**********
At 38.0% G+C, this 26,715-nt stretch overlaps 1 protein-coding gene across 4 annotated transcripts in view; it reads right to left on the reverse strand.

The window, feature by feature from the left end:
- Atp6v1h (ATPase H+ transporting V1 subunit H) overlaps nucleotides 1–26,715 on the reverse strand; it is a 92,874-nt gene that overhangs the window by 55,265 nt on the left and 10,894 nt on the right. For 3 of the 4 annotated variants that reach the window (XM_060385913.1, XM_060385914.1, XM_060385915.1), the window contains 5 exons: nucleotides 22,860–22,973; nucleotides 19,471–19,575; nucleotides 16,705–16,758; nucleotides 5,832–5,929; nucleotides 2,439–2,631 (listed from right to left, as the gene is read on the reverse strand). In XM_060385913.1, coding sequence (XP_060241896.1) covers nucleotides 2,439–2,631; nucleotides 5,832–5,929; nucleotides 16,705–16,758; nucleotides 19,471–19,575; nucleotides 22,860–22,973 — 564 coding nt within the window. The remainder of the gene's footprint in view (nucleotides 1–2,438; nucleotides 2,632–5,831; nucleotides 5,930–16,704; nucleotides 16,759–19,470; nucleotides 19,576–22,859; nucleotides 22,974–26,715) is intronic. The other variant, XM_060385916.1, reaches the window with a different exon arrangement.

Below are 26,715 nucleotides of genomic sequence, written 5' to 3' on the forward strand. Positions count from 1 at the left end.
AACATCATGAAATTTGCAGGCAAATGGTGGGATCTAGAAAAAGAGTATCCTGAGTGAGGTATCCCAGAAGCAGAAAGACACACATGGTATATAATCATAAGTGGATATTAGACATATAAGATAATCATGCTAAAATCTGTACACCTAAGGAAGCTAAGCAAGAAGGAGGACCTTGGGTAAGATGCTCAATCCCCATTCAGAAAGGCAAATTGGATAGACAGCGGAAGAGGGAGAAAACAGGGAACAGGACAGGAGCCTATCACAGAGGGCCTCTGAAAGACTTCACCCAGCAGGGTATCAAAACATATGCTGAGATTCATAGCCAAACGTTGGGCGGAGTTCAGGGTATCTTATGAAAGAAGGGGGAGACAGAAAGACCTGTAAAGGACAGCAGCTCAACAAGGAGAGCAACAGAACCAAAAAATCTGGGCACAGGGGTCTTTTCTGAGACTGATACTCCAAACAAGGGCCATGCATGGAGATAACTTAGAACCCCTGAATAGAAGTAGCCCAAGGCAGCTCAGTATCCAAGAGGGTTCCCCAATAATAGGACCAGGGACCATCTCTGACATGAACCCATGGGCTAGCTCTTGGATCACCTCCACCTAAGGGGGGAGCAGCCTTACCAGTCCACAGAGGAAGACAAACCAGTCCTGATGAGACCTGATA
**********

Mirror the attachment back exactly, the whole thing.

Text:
At 38.0% G+C, this 26,715-nt stretch overlaps 1 protein-coding gene across 4 annotated transcripts in view; it reads right to left on the reverse strand.

The window, feature by feature from the left end:
- Atp6v1h (ATPase H+ transporting V1 subunit H) overlaps nucleotides 1–26,715 on the reverse strand; it is a 92,874-nt gene that overhangs the window by 55,265 nt on the left and 10,894 nt on the right. For 3 of the 4 annotated variants that reach the window (XM_060385913.1, XM_060385914.1, XM_060385915.1), the window contains 5 exons: nucleotides 22,860–22,973; nucleotides 19,471–19,575; nucleotides 16,705–16,758; nucleotides 5,832–5,929; nucleotides 2,439–2,631 (listed from right to left, as the gene is read on the reverse strand). In XM_060385913.1, coding sequence (XP_060241896.1) covers nucleotides 2,439–2,631; nucleotides 5,832–5,929; nucleotides 16,705–16,758; nucleotides 19,471–19,575; nucleotides 22,860–22,973 — 564 coding nt within the window. The remainder of the gene's footprint in view (nucleotides 1–2,438; nucleotides 2,632–5,831; nucleotides 5,930–16,704; nucleotides 16,759–19,470; nucleotides 19,576–22,859; nucleotides 22,974–26,715) is intronic. The other variant, XM_060385916.1, reaches the window with a different exon arrangement.

Below are 26,715 nucleotides of genomic sequence, written 5' to 3' on the forward strand. Positions count from 1 at the left end.
AACATCATGAAATTTGCAGGCAAATGGTGGGATCTAGAAAAAGAGTATCCTGAGTGAGGTATCCCAGAAGCAGAAAGACACACATGGTATATAATCATAAGTGGATATTAGACATATAAGATAATCATGCTAAAATCTGTACACCTAAGGAAGCTAAGCAAGAAGGAGGACCTTGGGTAAGATGCTCAATCCCCATTCAGAAAGGCAAATTGGATAGACAGCGGAAGAGGGAGAAAACAGGGAACAGGACAGGAGCCTATCACAGAGGGCCTCTGAAAGACTTCACCCAGCAGGGTATCAAAACATATGCTGAGATTCATAGCCAAACGTTGGGCGGAGTTCAGGGTATCTTATGAAAGAAGGGGGAGACAGAAAGACCTGTAAAGGACAGCAGCTCAACAAGGAGAGCAACAGAACCAAAAAATCTGGGCACAGGGGTCTTTTCTGAGACTGATACTCCAAACAAGGGCCATGCATGGAGATAACTTAGAACCCCTGAATAGAAGTAGCCCAAGGCAGCTCAGTATCCAAGAGGGTTCCCCAATAATAGGACCAGGGACCATCTCTGACATGAACCCATGGGCTAGCTCTTGGATCACCTCCACCTAAGGGGGGAGCAGCCTTACCAGTCCACAGAGGAAGACAAACCAGTCCTGATGAGACCTGATA